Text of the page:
Re-examining the niqab
Aside from rank hypocrisy, the recent scandal of a Salafi MP engaging in public indecency brings to light worrying questions about the use of the full face veil, writes Azmi Ashour
The case of the Salafi MP Ali Wanis, who was caught in a compromising position with a woman in a parked car on a major thoroughfare, sparked no end of wit and sarcasm. Understandably so, for much of the humour derived from the boundless hypocrisy that the incident encapsulated. Here was not just an ordinary elected member of the Egyptian People's Assembly, but a representative of an ultraconservative religious party, and a preacher who delivers sermons and counsels people on the religiously correct way of doing things. Moreover, to complete the picture, his partner was not "unveiled" or even dressed in an ordinary head covering; she wore a niqab (full face veil). But in spite of the humour occasioned by the enormity of the hypocrisy, the incident has some very serious implications.
Firstly, it is indicative of how easy it is for religion to be used as a screen for acts that totally conflict with the essence of the religion. The incident of the Salafi MP caught in flagrante as well as the murder of a young man by two bearded assailants while he was walking with his fiancé are among the increasing numbers of real-life stories that expose more poignantly than any of Adel Imam's recent films the double standards of Islamists.
Secondly, the incident cast to the fore the question of a deliberate intent to conceal identity. It was not just that the niqab was used by an Islamic preacher to conceal the features of the woman with whom he was involved in an act of scandalous behaviour. On the basis of a phone call from the director of security of the governorate in which the incident took place, the two were immediately released. Apparently there must have been some misunderstanding because this religious figure and that religiously-garbed woman could not possibly have done something so outrageous and, in all events, he was very popular so it would be better to simply bury the incident and forget it. This proved a mistake, for the policemen who apprehended the two submitted an official report in the police station and have since refused to retract it. Furthermore, in addition to the report containing statements from the patrolmen, there is the video testimony taken by passers-by who happened upon the scene and like all curious people under such circumstances they whipped out their mobile phones to photograph the strange event, capturing images of the sheikh and the woman who were soon allowed to leave the scene of the crime before the police were able to ascertain the identity of the woman involved.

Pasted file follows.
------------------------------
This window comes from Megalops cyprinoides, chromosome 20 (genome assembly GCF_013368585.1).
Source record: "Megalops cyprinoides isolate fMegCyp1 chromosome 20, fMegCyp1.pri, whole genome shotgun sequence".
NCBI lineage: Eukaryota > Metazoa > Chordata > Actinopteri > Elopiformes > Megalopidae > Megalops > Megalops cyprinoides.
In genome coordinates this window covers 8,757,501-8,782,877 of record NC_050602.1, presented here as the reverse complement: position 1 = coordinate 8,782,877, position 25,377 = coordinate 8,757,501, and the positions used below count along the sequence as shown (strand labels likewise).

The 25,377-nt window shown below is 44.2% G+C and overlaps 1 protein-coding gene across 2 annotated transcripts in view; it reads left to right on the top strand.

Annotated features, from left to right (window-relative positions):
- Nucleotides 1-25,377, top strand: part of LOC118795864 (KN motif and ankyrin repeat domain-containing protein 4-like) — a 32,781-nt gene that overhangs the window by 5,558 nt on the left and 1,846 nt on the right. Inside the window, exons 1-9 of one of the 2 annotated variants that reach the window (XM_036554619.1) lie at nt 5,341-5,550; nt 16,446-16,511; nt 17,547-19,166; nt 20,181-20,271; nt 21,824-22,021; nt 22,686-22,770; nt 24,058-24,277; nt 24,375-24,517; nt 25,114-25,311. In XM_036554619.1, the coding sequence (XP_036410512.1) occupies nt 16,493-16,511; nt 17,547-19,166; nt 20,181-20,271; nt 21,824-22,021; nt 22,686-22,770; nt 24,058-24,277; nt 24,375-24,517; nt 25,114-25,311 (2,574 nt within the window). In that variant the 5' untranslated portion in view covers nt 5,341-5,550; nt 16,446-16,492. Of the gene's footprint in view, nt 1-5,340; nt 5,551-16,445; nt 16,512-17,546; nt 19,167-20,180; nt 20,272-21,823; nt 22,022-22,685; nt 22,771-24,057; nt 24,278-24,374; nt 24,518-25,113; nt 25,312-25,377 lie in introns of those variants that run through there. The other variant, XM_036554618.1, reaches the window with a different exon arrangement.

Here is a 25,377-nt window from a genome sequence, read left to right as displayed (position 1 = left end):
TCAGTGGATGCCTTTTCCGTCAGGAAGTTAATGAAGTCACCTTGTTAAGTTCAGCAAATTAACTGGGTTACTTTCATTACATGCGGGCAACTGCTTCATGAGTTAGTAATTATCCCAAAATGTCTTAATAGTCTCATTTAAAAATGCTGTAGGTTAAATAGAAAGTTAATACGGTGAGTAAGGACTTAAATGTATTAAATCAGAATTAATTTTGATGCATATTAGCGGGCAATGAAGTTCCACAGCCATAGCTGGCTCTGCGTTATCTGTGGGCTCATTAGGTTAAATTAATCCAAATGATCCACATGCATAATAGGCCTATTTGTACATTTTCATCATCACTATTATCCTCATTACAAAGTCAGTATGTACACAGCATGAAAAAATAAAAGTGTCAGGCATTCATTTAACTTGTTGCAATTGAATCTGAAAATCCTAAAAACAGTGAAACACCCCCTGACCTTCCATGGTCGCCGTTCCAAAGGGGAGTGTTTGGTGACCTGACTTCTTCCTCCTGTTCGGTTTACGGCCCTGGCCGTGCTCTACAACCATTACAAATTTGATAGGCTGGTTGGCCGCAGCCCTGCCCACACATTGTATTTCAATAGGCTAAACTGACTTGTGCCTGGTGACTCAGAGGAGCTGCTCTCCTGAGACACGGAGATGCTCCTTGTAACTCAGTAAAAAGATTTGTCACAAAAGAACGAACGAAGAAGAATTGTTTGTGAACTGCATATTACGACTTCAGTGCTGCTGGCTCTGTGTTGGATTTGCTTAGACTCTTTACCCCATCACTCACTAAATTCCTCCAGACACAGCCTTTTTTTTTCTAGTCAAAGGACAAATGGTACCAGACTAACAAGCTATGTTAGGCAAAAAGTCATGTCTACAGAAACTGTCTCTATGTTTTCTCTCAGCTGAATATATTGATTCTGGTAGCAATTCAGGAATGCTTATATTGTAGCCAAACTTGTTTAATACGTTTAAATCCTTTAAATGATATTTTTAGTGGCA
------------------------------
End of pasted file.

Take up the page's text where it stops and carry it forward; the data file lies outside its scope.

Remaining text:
Initially, the sheikh's parliamentary immunity kept him from being placed under arrest. Therefore, the only remaining thread was the woman. But it was a very tenuous thread. There was no face to go by and the name she gave to the patrolmen proved fictitious. There was one lead. By pure coincidence, one of the policemen at the scene happened to borrow the woman's mobile phone to send an SMS. Subsequently, the police were able to trace the SIM card and obtain a voiceprint. Yet that proved a dead end as well. When questioned, the woman denied she was the person involved and rested her case on a very important point: no one had seen her face.
Regardless of how the investigations eventually pan out, the incident itself throws into relief a subject that has become increasingly controversial in our society in view of the fact that the niqab has come to make an appearance in a number of crimes committed these days. This phenomenon begs the question of to what extent the niqab can become a means to mislead justice or even a screen for perpetrating a crime? Certainly it is not by dress alone that we determine a person's identity. Indeed, if you strip someone bare and cover their face, no one will be able to recognise them again with any degree of certainty. The human mind is constructed in such a way that a person's face -- the shape and colour of the eyes, and the contours of the nose, mouth, cheekbones and other such features -- makes a lasting imprint in our minds, even if we see that face only once. Therefore, when someone conceals those features -- behind a niqab for example -- they become unidentifiable even to the persons closest to them.
One could very logically put this question to a woman wearing a niqab: "Do you want to deny others the right to identify you while retaining the right to identify others? And, if so, to what end?" The person you ask may be perfectly innocent, if not of the intent to hide her identity, at least of the intent to commit a crime. But this does not apply to the woman who was with Sheikh Wanis and who subsequently vanished almost without a trace because the police had no facial features to go by. Because the same applies in countless other cases, it seems reasonable to put to public debate, again, the question of concealing the only features that serve as a solid basis for personal identification, all the more so in view of the seemingly flimsy excuses for this behaviour which has facilitated actions that totally conflict with religious values, ethics and public morals.
The writer is managing editor of the quarterly journal Al-Demoqrateya published by Al-Ahram.